Pet Sematary

“Sometimes, dead is better” – Stephen King, Pet Sematary

I remember when my stepdad gave my mom a bird for her birthday. He was a little yellow and white cockatiel and she named him Rudy after a character in a Clive Cussler book. Rudy joined dogs Dirk and Allie in becoming my mom’s pet.

She wasn’t a bird person, she was a dog person. Rudy was young, probably hatched a couple of months before my mom’s June 1, 1989 birthday when I was 16. He was supposed to be hand-fed for a while so she could bond with him, but she was too afraid to handle him. Rudy was therefore not a friendly bird. He spent his life in a cage with clipped wings that never grew back.

I acquired Rudy from my mom about 10 years after she had him, sometime after my second daughter was born. Mom had adopted some cats and one of them had babies so her house became overrun with cats. I took Rudy home to live with us thinking I could give him a better life. My girls both grew up with his cheerful bird sounds in the house.

Rudy passed away yesterday at the age of 29. He was about 3 months away from his 30th birthday. That’s pretty old for a cockatiel. Rudy outlived my mom by almost 17 years. He also outlived his cage-mate Vinny who died around the age of 17, 12 years ago or so. He outlived Dirk, Allie, and all the cats my mom had. He outlived my dog Kylie, our cat Sweetie and my marriage. Heidi the cat is our only remaining pet from that relationship.

When I left the marital home, a friend of mine took Rudy in and cared for him better than he had ever been cared for before. He was finally a happy bird. She took him to the vet, gave him medicine every day, and played his favorite music. She is a bird person. Rudy became part of her family with two other cockatiels. She did a great thing by taking care of him. She is a very sweet, loving soul and she made a big difference for Rudy. If he’d stayed at that house he wouldn’t have lasted nearly as long as he did and would have had a miserable end.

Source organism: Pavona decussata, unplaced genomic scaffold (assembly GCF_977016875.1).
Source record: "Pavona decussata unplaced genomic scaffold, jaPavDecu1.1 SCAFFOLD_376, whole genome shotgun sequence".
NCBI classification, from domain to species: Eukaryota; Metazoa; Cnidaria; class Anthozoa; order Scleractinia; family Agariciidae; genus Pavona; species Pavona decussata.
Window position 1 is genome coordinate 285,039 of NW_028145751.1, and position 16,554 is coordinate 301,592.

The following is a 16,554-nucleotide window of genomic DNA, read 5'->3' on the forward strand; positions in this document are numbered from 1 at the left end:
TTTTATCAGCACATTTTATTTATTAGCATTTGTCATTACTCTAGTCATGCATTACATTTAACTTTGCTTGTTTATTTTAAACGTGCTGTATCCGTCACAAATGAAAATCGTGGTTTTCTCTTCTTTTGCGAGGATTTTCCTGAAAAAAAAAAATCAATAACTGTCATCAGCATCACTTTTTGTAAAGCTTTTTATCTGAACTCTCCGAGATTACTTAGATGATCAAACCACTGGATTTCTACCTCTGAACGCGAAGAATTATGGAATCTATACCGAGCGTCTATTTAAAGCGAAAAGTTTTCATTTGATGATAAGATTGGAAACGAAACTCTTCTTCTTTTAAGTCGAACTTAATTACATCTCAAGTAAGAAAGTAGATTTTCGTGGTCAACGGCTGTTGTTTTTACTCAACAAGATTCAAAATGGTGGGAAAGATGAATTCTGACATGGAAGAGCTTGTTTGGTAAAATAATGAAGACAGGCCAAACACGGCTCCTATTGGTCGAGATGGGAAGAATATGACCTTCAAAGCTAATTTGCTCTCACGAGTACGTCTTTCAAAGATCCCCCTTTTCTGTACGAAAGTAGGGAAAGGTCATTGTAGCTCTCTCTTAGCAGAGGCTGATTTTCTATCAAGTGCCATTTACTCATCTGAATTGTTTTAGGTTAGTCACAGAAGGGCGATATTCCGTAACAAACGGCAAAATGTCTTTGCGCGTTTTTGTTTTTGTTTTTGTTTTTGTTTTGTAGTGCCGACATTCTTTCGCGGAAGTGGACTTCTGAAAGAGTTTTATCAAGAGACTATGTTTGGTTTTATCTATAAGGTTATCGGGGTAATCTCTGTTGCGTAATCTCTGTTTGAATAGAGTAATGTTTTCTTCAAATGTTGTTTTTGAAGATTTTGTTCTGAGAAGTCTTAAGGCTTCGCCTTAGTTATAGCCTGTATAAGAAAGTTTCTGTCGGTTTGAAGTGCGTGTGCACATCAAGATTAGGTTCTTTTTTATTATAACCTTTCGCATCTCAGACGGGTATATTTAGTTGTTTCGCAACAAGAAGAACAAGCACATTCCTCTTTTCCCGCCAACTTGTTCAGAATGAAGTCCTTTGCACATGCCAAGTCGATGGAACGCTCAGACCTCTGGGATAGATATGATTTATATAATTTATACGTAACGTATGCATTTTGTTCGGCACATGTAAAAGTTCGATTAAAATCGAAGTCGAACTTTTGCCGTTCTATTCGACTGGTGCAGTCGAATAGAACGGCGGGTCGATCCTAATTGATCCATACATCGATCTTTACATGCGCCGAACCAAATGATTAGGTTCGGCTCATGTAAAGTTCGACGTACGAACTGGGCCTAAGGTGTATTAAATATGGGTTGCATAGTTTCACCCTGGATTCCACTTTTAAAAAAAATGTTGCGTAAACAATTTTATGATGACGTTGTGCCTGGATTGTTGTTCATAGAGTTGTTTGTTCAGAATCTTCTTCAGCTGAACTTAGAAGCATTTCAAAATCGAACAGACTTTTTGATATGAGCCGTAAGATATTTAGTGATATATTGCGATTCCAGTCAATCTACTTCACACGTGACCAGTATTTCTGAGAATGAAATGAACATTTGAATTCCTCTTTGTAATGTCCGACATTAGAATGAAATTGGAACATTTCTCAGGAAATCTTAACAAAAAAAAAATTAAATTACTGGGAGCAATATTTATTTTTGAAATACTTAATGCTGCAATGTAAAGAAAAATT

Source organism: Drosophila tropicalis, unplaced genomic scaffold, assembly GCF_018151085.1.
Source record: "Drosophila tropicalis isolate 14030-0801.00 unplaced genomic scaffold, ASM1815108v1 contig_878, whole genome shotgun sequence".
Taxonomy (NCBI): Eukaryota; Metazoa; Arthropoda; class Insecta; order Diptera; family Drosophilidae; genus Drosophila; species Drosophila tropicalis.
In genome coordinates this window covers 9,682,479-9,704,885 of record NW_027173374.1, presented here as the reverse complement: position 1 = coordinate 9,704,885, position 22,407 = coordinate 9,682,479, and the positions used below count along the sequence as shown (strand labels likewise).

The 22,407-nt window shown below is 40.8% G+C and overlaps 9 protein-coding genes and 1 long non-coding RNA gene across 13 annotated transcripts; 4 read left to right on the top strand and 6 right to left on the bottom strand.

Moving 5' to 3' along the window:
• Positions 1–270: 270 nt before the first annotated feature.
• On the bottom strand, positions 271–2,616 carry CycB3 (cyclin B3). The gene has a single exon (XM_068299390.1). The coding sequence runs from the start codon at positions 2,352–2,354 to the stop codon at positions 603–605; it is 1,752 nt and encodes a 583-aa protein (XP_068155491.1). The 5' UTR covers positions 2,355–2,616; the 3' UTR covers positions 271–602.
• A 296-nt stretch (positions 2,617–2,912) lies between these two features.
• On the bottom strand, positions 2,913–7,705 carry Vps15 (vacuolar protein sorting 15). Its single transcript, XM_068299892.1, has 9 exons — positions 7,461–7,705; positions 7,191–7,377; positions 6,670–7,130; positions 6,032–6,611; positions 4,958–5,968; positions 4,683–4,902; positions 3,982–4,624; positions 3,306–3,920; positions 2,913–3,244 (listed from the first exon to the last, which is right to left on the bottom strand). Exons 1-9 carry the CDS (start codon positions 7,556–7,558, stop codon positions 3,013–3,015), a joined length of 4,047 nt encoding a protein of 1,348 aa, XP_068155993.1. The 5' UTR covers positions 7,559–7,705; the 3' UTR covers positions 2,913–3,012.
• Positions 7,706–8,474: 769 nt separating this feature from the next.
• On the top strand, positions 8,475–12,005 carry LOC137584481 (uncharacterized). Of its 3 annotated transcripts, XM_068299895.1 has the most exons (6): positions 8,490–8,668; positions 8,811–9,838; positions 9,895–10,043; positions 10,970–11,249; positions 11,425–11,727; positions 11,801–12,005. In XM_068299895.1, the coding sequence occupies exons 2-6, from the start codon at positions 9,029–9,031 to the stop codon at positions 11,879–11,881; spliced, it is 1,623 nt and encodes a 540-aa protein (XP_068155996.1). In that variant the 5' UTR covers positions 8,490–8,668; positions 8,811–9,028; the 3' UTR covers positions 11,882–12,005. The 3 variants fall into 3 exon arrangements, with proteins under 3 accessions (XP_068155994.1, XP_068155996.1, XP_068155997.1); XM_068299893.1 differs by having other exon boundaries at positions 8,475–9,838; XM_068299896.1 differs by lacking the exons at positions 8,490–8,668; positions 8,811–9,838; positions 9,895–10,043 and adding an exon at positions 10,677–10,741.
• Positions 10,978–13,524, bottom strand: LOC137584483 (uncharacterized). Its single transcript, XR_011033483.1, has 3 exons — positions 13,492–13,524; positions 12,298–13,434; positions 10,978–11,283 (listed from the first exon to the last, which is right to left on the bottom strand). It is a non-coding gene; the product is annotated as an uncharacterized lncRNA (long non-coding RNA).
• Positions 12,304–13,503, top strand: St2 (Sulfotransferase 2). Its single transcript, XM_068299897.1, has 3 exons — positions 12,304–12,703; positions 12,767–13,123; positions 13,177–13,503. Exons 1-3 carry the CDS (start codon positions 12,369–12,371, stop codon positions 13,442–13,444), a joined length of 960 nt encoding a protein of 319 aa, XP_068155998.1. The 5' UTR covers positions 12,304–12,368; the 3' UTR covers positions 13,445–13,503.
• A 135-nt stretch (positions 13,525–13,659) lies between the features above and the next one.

I grieve alone for Rudy today. There’s no one for me to call who knew him. No one to share this sadness with. He was a part of my life since I was 16. My girls grew up with him. Now he’s gone and I should be able to share my grief with my daughters but I can’t.

I grieve the loss of my dog Kylie, too. She had to be put down due to kidney failure right at the time I was trying to leave my marital home. The tension and anger was so high at the time, there was no grieving together then, either.

I grieve the loss of my daughters. I gave them the best I could at the time. I was the most loving mother I could possibly be in the place I was at the time, consciously. Neither of them want anything to do with me. They are poisoned by the lies of their father against me. While I don’t agree with how he is treating me and I don’t think it is healthy for them to hear him talk about me in the way he does, there is nothing I can do about it and nothing I can say to convince them otherwise.

My only choice in this situation, is to let it go and move on. This part of my life has died. It is time to accept that, bury it and let it fade into a memory.

“We either learn to accept or we end up writing letters home with crayons.”
― Stephen King, Pet Sematary

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